Mercedes ended Formula 1's coronavirus-enforced hiatus, running a two-year-old W09 car at Silverstone for Valtteri Bottas in anticipation of the expected Austrian Grand Prix next month.
The stated object of the two-day test is to trial new COVID-19 protocols for the start of the World Championship in Austria next month, but the track running also gives both the drivers and the team a chance to get up to speed after the enforced break.
Lewis Hamilton is due to take the wheel on Wednesday.
The test is permitted under the FIA rules as the team is using a 2018 car, which has to be run to contemporary spec, with no current parts being trialled.
The team also has to use testing tyres provided by Pirelli, rather than 2020 race rubber.
Mercedes team boss Toto Wolff conceded that restarting the season behind closed doors, and with a busy calendar, will be challenging for the teams.
"At least we know that we are going back to racing for the next few months," Wolff told Sky F1.
"It's a solid European calendar, and everybody back in in Brackley and Brixworth is happy that we can finally get back on track. We love the competition, and we missed that.
"It is a challenge. We are all aware why that is, but I think we owe it to our fans to give them racing and come up with a good show. Of course it will be heavy for all of us, doing triple-headers, not being able to go home, but it's these special circumstances."
Wolff said it was impossible to predict how the competitive balance has changed between the teams since winter testing.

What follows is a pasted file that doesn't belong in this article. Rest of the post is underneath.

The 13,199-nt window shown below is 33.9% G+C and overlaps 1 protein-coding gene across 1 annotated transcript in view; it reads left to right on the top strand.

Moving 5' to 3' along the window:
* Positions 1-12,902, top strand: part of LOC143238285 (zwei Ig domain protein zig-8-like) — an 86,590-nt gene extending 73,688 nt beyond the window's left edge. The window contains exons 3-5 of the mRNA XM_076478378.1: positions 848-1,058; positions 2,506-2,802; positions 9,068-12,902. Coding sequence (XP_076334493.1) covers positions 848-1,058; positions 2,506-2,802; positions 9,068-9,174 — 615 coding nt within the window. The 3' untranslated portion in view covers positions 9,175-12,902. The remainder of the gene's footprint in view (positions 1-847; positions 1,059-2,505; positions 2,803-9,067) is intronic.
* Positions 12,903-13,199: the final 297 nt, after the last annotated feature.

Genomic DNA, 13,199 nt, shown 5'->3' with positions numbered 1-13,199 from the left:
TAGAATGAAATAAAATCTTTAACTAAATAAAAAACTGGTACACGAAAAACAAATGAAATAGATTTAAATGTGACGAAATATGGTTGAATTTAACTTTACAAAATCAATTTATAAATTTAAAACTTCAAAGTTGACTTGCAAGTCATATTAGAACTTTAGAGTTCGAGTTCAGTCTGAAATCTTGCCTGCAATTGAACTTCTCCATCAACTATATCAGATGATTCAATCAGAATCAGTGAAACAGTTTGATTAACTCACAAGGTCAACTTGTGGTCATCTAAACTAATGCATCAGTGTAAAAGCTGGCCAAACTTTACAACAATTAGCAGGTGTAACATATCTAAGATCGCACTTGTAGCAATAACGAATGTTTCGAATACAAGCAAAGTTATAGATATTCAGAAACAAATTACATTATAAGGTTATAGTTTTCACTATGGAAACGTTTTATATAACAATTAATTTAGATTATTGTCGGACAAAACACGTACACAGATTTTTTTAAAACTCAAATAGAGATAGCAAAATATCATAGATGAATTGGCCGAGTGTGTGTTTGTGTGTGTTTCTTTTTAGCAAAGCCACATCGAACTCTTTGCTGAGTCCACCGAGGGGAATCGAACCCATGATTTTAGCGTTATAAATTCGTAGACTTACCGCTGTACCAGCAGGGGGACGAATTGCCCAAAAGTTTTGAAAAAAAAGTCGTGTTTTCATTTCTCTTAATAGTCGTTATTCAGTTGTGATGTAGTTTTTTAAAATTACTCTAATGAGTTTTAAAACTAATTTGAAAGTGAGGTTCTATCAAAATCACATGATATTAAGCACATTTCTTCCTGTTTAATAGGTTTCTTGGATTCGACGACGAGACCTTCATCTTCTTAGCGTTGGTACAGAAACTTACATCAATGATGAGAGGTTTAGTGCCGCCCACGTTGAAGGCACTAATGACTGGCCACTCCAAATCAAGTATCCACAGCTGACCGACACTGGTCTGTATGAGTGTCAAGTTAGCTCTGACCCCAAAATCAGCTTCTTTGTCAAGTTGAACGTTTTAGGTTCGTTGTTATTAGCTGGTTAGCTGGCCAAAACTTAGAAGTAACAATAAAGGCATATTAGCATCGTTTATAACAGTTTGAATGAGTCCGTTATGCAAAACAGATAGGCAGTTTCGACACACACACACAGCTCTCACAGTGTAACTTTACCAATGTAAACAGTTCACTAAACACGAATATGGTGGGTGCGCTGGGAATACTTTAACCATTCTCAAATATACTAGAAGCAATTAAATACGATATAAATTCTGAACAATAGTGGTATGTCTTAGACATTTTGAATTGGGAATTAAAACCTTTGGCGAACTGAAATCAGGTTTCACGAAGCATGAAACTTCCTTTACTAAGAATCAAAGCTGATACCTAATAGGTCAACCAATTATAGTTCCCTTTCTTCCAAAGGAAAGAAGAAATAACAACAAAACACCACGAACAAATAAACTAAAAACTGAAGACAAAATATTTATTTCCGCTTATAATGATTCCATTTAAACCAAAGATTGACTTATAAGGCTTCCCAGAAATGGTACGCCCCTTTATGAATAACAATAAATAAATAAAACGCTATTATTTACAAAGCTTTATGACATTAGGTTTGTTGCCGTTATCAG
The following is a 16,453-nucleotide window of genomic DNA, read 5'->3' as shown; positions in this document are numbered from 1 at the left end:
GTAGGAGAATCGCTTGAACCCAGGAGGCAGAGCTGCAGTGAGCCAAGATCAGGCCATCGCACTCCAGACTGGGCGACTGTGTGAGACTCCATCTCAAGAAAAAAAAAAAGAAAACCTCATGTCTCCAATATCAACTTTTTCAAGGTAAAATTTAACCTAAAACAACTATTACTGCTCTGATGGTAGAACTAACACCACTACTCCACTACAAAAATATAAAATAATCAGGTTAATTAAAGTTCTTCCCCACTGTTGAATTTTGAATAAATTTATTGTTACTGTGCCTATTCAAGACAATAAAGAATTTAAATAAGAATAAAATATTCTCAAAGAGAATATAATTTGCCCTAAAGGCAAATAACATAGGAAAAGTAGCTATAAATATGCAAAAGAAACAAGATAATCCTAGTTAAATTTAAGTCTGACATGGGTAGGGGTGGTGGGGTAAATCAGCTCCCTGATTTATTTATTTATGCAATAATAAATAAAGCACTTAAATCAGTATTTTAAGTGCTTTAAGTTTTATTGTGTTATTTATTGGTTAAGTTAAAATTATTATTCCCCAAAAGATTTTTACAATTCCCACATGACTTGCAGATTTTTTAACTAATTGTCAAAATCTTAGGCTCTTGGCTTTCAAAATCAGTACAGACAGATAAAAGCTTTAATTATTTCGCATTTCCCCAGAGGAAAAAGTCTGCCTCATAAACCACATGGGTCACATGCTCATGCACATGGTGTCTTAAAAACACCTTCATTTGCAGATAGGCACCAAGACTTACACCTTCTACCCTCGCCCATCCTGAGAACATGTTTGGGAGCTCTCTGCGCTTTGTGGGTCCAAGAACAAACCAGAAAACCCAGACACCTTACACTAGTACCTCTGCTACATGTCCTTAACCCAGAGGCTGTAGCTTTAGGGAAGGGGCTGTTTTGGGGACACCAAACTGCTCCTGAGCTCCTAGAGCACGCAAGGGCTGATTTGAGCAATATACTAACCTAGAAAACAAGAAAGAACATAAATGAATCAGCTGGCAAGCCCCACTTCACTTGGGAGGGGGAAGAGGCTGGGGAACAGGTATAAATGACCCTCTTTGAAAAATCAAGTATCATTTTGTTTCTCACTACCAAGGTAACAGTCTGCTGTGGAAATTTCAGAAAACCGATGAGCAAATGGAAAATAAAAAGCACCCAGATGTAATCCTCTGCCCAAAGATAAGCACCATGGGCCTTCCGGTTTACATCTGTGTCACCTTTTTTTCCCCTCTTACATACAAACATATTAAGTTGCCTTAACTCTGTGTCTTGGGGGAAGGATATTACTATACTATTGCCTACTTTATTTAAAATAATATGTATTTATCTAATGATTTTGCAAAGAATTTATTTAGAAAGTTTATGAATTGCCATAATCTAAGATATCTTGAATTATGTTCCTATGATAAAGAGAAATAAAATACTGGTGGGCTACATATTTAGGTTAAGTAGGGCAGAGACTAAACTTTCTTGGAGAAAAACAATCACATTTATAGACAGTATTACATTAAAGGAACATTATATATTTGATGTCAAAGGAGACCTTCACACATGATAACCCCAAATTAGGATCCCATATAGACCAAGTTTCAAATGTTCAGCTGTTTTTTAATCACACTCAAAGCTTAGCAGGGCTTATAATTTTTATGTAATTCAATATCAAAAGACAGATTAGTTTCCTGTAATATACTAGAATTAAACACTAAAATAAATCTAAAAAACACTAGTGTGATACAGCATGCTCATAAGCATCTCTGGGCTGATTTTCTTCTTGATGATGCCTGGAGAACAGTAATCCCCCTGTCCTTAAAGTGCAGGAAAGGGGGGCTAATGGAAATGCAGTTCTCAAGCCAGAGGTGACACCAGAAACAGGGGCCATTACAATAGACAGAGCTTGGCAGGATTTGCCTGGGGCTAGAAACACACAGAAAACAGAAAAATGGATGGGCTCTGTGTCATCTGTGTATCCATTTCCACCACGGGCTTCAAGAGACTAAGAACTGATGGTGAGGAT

"The time is very limited to work on the cars, we've barely had five weeks when we can do something.
"Of course, we will try to improve. Maybe bring an upgrade that would have been planned anyway for that time of the year.
"It's going to be more of a live testing experience, rather than running it in previous races, in free practice sessions.
"So very exciting, very new. A curveball that is thrown at all of us. And may the best man win."
Wolff says he personally is more motivated than he was at the originally scheduled start of the season.
"When we went racing in Australia I didn't look forward to it, because I had six so intense seasons fighting for world championships, so that the mental exhaustion was still there.
"When it got cancelled obviously we didn't know what happened, and I'm very happy now, because we've been starved of F1 and I'm very much looking forward to going back to racing.
"In a way sadly there will be not a lot of fans, and not a lot of media, but it's been reduced to what I love the most, and that is the competition."